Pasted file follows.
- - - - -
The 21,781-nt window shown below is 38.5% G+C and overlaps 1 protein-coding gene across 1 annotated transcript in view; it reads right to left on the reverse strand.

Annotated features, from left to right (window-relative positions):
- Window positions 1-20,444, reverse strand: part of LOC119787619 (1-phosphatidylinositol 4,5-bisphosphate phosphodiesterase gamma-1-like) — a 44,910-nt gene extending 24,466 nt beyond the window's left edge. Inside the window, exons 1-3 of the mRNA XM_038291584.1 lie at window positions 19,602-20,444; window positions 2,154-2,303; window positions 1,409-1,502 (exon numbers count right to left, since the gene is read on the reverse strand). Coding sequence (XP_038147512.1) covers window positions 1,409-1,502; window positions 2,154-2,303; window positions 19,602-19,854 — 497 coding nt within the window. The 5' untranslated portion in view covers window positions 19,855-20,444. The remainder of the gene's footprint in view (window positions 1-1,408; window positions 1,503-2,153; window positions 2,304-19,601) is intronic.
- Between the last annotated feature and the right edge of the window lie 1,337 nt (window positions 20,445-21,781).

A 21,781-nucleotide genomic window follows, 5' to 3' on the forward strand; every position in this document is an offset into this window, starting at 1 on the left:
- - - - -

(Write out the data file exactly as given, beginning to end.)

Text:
The 21,781-nt window shown below is 38.5% G+C and overlaps 1 protein-coding gene across 1 annotated transcript in view; it reads right to left on the reverse strand.

Annotated features, from left to right (window-relative positions):
- Window positions 1-20,444, reverse strand: part of LOC119787619 (1-phosphatidylinositol 4,5-bisphosphate phosphodiesterase gamma-1-like) — a 44,910-nt gene extending 24,466 nt beyond the window's left edge. Inside the window, exons 1-3 of the mRNA XM_038291584.1 lie at window positions 19,602-20,444; window positions 2,154-2,303; window positions 1,409-1,502 (exon numbers count right to left, since the gene is read on the reverse strand). Coding sequence (XP_038147512.1) covers window positions 1,409-1,502; window positions 2,154-2,303; window positions 19,602-19,854 — 497 coding nt within the window. The 5' untranslated portion in view covers window positions 19,855-20,444. The remainder of the gene's footprint in view (window positions 1-1,408; window positions 1,503-2,153; window positions 2,304-19,601) is intronic.
- Between the last annotated feature and the right edge of the window lie 1,337 nt (window positions 20,445-21,781).

A 21,781-nucleotide genomic window follows, 5' to 3' on the forward strand; every position in this document is an offset into this window, starting at 1 on the left: